Summary

Ideally, a drug regimen selected for therapy of clinical mastitis should meet three criteria for success: 1) the therapeutic regimen has demonstrated efficacy in controlled studies to eliminate the infection, or reduce the pathologic effects of infection, 2) information regarding milk and meat withholding periods is available to help reduce the risk of violative residues, and 3) the regimen is cost effective in terms of benefits gained versus costs of withheld milk and treatment. Particularly for acute coliform mastitis, fluid and anti-shock therapy are indicated as the primary treatment. Ultimately, the best practical measure of treatment success will be based on decreasing the production and withheld milk losses that result from infection and treatment. All who are concerned with mastitis in the dairy industry should aspire towards these goals.

References

1. Anderson KL, Smith AR, Gustaffson BK, et al. 1982. Diagnosis and treatment of acute mastitis in a large dairy herd. J Am Vet Med Assoc 181:690-693.

2. Anderson KL, Kindahl H, Petroni A, et al. 1985. Arachidonic acid metabolites in milk of cows during acute coliform mastitis. Am J Vet Res 46:1573-1577.

3. Anderson KL. 1989. Therapy for acute coliform mastitis. Comp Cont Ed Pract Vet 11:1125-1133.

4. Bartlett PC, Van Wijk J, Wilson DJ, et al. 1991. Temporal patterns of lost milk production following clinical mastitis in a large dairy herd. J Dairy Sci 74:1561-1572.

5. Bushnell RB. 1974. Where are we on coliform mastitis? Proceedings of the 13th Annl Mtng Natl Mastitis Council 62-69.

6. Carroll EJ, Lasmanis J, Schalm OW. 1973. Experimentally induced coliform mastitis: Inoculation of udders with serum-sensitive and serum-resistant organisms. Am J Vet Res 34:1143-1147.

7. Carroll EJ, Schalm OW, Lasmanis J. 1964. Experimental coliform (Aerobacter aerogenes) mastitis: Characteristics of the endotoxin and its role in pathogenesis. Am J Vet Res 25:720-726.

8. Cullor JS. 1991. The role of vaccines in the prevention and moderation of clinical mastitis. in Proceedings of the 30th Ann Meeting National Mastitis Council 68-75.

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10. Erskine RJ, Eberhart RJ, Hutchinson LJ, et al. 1988. Incidence and types of clinical mastitis in dairy herds with high and low somatic cell counts. J Am Vet Med Assoc 192:766-768.

11. Erskine RJ, Wilson RC, Riddell MG, Jr, et al. 1992. Intramammary gentamicin as a treatment for experimental Escherichia coli mastitis in cows. Am J Vet Res 53:375-381.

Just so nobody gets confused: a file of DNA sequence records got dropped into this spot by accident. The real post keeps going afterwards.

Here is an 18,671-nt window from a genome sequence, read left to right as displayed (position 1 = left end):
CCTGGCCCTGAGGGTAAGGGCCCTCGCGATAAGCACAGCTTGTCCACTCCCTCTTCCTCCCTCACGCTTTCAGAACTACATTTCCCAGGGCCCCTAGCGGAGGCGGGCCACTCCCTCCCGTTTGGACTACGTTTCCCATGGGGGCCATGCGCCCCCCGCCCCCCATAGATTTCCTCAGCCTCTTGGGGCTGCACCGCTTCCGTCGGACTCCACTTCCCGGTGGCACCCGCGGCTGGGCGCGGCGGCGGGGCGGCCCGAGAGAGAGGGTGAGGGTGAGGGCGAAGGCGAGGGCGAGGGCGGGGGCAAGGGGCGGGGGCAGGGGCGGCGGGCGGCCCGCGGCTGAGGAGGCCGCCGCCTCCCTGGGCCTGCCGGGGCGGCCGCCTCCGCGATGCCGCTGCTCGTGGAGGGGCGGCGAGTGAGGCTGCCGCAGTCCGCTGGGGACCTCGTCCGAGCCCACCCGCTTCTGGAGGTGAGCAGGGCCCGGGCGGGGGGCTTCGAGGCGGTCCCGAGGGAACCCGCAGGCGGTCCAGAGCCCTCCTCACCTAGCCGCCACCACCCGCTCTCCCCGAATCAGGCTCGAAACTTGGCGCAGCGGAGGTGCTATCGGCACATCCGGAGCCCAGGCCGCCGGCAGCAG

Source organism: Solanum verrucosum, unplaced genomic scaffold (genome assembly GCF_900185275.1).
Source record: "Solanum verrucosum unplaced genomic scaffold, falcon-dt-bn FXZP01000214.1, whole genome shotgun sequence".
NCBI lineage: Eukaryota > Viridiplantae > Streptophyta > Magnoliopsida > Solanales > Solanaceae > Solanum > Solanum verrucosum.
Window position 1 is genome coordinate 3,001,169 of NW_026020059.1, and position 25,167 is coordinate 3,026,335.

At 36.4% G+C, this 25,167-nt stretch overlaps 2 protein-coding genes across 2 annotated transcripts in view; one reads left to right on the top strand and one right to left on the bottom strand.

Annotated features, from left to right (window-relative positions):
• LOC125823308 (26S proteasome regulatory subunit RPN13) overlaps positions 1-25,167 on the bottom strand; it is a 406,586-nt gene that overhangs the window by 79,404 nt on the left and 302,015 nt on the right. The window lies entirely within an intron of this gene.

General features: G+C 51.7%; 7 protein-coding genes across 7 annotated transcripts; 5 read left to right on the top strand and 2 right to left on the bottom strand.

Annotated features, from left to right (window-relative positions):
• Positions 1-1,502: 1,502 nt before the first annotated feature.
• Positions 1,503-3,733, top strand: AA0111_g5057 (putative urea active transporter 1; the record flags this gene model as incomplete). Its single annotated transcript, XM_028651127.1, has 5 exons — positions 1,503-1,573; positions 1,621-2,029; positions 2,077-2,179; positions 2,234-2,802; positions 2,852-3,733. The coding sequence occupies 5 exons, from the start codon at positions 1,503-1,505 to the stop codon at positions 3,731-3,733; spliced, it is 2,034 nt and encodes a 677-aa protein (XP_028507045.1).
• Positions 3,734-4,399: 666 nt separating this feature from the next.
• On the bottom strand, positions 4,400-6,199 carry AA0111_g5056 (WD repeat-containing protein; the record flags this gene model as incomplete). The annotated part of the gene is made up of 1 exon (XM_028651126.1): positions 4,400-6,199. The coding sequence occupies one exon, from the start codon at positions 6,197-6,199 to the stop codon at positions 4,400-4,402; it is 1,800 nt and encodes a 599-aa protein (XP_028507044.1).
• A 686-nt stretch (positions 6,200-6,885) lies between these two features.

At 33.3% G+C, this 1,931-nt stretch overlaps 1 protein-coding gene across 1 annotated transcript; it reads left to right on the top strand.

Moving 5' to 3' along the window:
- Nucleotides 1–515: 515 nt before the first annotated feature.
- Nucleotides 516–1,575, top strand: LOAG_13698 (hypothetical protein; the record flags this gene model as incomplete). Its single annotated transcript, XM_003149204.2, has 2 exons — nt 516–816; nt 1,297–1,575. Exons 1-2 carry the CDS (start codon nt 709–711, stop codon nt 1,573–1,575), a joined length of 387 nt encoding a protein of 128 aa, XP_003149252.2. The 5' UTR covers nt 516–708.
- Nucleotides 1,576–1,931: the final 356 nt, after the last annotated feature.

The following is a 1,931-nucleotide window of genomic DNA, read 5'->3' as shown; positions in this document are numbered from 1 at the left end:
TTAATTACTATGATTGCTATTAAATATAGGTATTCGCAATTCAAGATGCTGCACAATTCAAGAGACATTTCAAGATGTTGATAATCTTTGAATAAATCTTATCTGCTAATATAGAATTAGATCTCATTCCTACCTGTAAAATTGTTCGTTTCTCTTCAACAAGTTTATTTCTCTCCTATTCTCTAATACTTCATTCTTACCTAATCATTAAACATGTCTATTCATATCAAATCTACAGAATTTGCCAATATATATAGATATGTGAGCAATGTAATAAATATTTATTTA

12. Erskine RJ, Eberhart RJ, Grasso PJ, et al. 1989. Induction of Escherichia coli mastitis in cows fed selenium-deficient or selenium-supplemented diets. Am J Vet Res 50:2093-2100.

13. Erskine RJ, Tyler JW, Riddell MG, Jr, et al. 1991. Theory, use, and realities of efficacy and food safety of antimicrobial treatment of acute coliform mastitis. J Am Vet Med Assoc 198:980-984.

14. Erskine RJ, Wilson RC, Tyler JW, et al. 1995. Ceftiofur in milk following intravenous administration in noninfected and experimental Escherichia coli infected cows. Am J Vet Res 56:481-485.

15. Gonzalez RN, Jasper DE, Kronlund DC, et al. 1990. Clinical mastitis in two California dairy herds participating in contagious mastitis control programs. J Dairy Sci 73:648-660.

16. Hill AW, Shears AL, Hibbitt KG. 1979. The pathogenesis of experimental Escherichia coli mastitis in newly calved dairy cows. Res Vet Sci 26:97-101.

17. Hoblet KH, Schnitkey GD, Arbaugh D, et al. 1991. Costs associated with selected preventive practices and episodes of clinical mastitis in nine herds with low somatic cell counts. J Am Vet Med Assoc 199:190-196.

18. Hogan JS, Smith KL, Hoblet KH, et al. 1989. Field survey of clinical mastitis in low somatic cell count herds. J Dairy Sci 72:1547-1556.

19. Jaglan PS, Yein FS, Hornish RE, et al. 1992. Depletion of intramuscularly injected ceftiofur from the milk of dairy cattle. J Dairy Sci 75:1870-1876.

20. Jones GF, Ward GE. 1990. Evaluation of systemic administration of gentamicin for treatment of coliform mastitis in cows. J Am Vet Med Assoc 197:731-735.

21. Lohuis JACM, Van Leuwen W, Verheijden JHM, et al. 1989. Effect of steroidal anti-inflammatory drugs on Escherichia coli endotoxin-induced mastitis in the cow. J Dairy Sci 72:241-249.

22. Powers MS, White ME, Dinsmore P, et al. 1986. Aerobic blood culturing in cows with coliform mastitis. J Am Vet Med Assoc 189:440-441.

23. Schalm OW, Lasmanis J, Carroll EJ. 1964. Pathogenesis of experimental coliform (Aerobacter aerogenes) mastitis in dairy cattle. Am J Vet Res 25:75-82.

24. Smith KL, Harrison JH, Harrison DD, et al. 1984. Effect of vitamin E and selenium supplementation on incidence of clinical mastitis and duration of clinical symptoms. J Dairy Sci 67:1293-1300.

25. Soback S, Ziv G, Winkler M, et al. 1989. Pharmacokinetics of ceftiofur administered intravenously and intramuscularly to lactating cows. Isrl J Vet Med 45:118-123.

26. Tyler JW, DeGraves F, Erskine RJ, et al. 1994. Milk production in cows with experimental endotoxin-induced mastitis treated intravenously with isotonic or hypertonic saline. J Am Vet Med Assoc 204:1949-1952.

27. Zia S, Giri SN, Cullor JS, et al. 1987. Role of eicosanoids, histamine, and serotonin in the pathogenesis of Klebsiella pneumoniae-induced bovine mastitis. Am J Vet Res 48:1617-1625.


Presented at the 1995 National Mastitis Council Regional Meeting, Harrisburg, Pennsylvania; Published in the National Mastitis Council 1995 Regional Meeting Proceedings, p. 72